The fascination we are slowly encouraged to develop throughout the museum is linked to traditionally male perspectives of war as grand, heroic and ‘cool’. A huge replica fighter plane towers above the main gallery, and below stands a former fighter pilot delivering short presentations to keen, mostly male, passers-by. As he eagerly shows videos of the plane and exclaims “that’s what I used to do!”, he embodies military pride and provides a unique opportunity to personally engage in militarism. How many of us have actually met a war hero in person, bar perhaps our great grandparents? However, his excitement and pride seems strange, beginning to make you wonder why the museum depicts war as entertaining rather than disturbing. For those of us who are sceptical of valorising war rhetoric, or for women who may have been socialised to believe that artillery and aviation are ‘men’s interests’, the museum certainly starts to feel exclusionary and distancing - even if these assumptions rest on biologically deterministic notions of gender.
These sentiments of valour, heroism and pride were reproduced in gendered embodiment throughout the museum. Behind the pilot was a mural of Douglas Clark, a young male soldier who overcame war wounds to become a world-class wrestler, emblazoned: ‘As legends go, he was the genuine article’. This draws on Raewyn Connell’s notion of ‘hegemonic masculinity’ in relation to ‘militarised masculinity’; Clark demonstrated masculine ideals of physical invincibility, revered for bodily suffering and triumphant sportsmanship. Throughout victims are depicted as male whilst women are objectified, demonstrating ‘ideal’ (white) femininity. The wounds acquired by disabled veteran Charlie Hankin are described in the ‘after war’ section, alongside a photo of him with a woman called ‘Miss World’. Her name becomes insignificant against her white, Western and youthful beauty. A man’s resilience to physical injuries, notwithstanding those inflicted onto another’s body, merits praise, and the acquisition of ‘trophy’ women as symbolic markers of status. Women are not bodily victims of war; they become decorative physical and symbolic objects.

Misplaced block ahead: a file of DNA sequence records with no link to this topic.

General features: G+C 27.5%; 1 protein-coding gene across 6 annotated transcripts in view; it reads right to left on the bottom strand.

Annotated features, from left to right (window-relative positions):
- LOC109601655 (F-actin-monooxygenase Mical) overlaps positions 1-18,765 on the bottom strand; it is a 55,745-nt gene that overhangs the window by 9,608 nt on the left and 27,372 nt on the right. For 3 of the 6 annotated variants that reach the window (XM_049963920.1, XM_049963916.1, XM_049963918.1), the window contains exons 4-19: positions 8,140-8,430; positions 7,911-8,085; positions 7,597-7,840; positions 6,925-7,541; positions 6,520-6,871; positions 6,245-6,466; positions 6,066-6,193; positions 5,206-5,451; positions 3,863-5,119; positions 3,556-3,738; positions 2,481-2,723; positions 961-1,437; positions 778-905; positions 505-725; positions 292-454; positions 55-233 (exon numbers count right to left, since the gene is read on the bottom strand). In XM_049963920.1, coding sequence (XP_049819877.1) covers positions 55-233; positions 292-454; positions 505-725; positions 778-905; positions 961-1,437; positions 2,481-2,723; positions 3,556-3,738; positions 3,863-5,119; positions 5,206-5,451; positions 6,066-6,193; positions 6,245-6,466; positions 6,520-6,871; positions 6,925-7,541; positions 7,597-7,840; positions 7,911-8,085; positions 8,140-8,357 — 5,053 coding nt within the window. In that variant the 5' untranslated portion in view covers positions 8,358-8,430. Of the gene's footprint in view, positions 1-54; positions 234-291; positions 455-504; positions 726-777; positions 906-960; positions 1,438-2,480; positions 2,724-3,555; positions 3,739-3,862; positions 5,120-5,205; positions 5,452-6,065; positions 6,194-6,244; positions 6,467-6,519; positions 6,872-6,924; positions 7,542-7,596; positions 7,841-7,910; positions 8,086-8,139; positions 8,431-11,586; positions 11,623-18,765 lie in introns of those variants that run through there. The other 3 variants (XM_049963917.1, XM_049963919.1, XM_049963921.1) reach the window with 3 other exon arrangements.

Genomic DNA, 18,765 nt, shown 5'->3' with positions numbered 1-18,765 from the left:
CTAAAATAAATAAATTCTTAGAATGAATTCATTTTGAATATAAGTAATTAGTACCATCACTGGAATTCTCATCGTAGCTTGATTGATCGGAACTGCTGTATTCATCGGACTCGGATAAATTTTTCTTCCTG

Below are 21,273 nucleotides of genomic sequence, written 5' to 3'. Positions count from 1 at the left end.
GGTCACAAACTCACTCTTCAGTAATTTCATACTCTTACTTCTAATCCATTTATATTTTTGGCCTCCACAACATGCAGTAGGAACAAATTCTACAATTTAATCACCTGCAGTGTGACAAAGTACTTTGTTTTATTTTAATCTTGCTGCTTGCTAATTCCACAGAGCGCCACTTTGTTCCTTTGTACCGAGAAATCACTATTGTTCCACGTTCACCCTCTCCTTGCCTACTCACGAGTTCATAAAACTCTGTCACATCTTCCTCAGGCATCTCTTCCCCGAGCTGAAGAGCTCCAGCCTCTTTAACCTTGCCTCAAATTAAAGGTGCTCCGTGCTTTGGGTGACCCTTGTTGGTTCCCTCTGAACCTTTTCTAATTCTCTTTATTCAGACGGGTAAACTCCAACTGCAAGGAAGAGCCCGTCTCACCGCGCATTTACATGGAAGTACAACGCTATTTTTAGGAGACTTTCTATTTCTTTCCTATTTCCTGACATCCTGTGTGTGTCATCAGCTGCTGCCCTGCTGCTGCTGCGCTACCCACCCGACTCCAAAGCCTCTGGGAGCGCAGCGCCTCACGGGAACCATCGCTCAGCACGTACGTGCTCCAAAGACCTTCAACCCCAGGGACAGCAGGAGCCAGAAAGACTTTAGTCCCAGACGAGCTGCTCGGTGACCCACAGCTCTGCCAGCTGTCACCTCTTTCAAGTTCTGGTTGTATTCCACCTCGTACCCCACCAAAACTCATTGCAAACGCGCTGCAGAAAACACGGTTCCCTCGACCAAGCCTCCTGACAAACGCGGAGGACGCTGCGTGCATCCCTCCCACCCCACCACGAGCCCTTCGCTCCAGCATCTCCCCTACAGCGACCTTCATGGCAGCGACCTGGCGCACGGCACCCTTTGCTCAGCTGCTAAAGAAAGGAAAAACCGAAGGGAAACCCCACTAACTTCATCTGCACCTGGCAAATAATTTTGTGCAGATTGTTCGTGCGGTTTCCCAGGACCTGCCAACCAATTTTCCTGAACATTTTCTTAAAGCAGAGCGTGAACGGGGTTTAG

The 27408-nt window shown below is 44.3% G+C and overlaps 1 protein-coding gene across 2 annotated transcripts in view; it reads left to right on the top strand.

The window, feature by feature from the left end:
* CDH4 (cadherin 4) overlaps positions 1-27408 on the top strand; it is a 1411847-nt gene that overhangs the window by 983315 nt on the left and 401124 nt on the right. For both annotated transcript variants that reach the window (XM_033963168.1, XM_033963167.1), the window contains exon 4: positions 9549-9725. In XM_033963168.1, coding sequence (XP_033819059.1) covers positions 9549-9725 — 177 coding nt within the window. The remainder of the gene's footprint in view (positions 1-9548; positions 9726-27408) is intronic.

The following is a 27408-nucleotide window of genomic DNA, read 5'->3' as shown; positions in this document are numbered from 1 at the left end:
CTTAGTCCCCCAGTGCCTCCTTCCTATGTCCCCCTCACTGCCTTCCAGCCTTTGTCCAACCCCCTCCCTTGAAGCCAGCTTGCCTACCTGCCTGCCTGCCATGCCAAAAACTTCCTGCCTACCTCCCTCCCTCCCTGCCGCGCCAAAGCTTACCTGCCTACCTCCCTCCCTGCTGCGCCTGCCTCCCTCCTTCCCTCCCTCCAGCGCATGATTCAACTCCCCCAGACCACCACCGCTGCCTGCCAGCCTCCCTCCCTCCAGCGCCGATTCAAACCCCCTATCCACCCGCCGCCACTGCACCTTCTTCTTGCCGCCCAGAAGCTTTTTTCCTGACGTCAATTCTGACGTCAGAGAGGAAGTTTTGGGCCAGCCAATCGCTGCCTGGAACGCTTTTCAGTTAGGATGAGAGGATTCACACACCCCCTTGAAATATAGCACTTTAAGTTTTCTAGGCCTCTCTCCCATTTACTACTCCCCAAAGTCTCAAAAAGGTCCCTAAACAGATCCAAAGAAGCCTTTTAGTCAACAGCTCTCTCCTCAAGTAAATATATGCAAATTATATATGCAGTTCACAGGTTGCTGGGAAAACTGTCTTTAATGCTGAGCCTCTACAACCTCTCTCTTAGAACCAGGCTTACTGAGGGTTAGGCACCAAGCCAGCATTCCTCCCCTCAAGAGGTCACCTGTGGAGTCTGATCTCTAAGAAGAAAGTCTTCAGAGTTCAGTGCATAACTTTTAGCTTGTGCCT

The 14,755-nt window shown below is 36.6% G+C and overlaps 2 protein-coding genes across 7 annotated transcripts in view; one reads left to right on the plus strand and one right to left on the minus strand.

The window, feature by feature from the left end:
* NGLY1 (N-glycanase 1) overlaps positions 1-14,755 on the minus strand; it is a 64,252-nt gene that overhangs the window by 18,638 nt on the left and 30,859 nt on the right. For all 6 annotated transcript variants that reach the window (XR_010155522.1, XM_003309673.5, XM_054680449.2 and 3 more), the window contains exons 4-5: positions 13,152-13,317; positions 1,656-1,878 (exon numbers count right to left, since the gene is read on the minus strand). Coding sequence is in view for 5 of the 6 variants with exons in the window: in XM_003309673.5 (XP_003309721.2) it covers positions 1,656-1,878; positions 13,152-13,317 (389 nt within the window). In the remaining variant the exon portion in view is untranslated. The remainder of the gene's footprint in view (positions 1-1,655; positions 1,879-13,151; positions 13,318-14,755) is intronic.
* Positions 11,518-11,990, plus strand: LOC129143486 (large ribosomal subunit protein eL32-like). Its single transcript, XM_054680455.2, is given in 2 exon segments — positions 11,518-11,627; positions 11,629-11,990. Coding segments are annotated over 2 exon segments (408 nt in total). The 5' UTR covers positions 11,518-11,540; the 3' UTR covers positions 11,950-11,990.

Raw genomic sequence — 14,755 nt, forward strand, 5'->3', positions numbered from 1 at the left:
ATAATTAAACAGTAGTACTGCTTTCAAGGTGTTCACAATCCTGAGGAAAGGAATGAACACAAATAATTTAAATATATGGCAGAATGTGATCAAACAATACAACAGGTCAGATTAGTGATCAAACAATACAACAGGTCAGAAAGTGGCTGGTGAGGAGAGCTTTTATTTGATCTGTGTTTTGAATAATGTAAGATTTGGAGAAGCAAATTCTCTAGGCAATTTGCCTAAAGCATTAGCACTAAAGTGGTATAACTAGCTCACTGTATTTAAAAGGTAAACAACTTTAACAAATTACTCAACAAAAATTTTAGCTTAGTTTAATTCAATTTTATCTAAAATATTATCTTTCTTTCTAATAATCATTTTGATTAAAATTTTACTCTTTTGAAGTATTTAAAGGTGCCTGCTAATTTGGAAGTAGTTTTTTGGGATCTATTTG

Rarely mentioned is the physical and emotional toll of war on women’s bodies. Only once were a female soldier’s wounds described, reflecting a gendered realisation of Elaine Scarry’s paradox: bodily injury incarnates war, yet the embodied effects of war are rarely discussed (McSorely, 2012). Instead, women’s war-time valour is largely depicted as that which upholds the pinnacle of femininity whilst embracing militarised notions of female empowerment: women as morale up-lifters and emotional, sexual and domestic servicers of men at war. Akin to Moller Okin’s (1989) theorising that Patriarchal gender roles are entrenched through the depoliticisation of the family, Enloe (2000) argues that the militarisation of women as supportive family members contributes to the war effort and thus enforces the militarisation of their sons and husbands.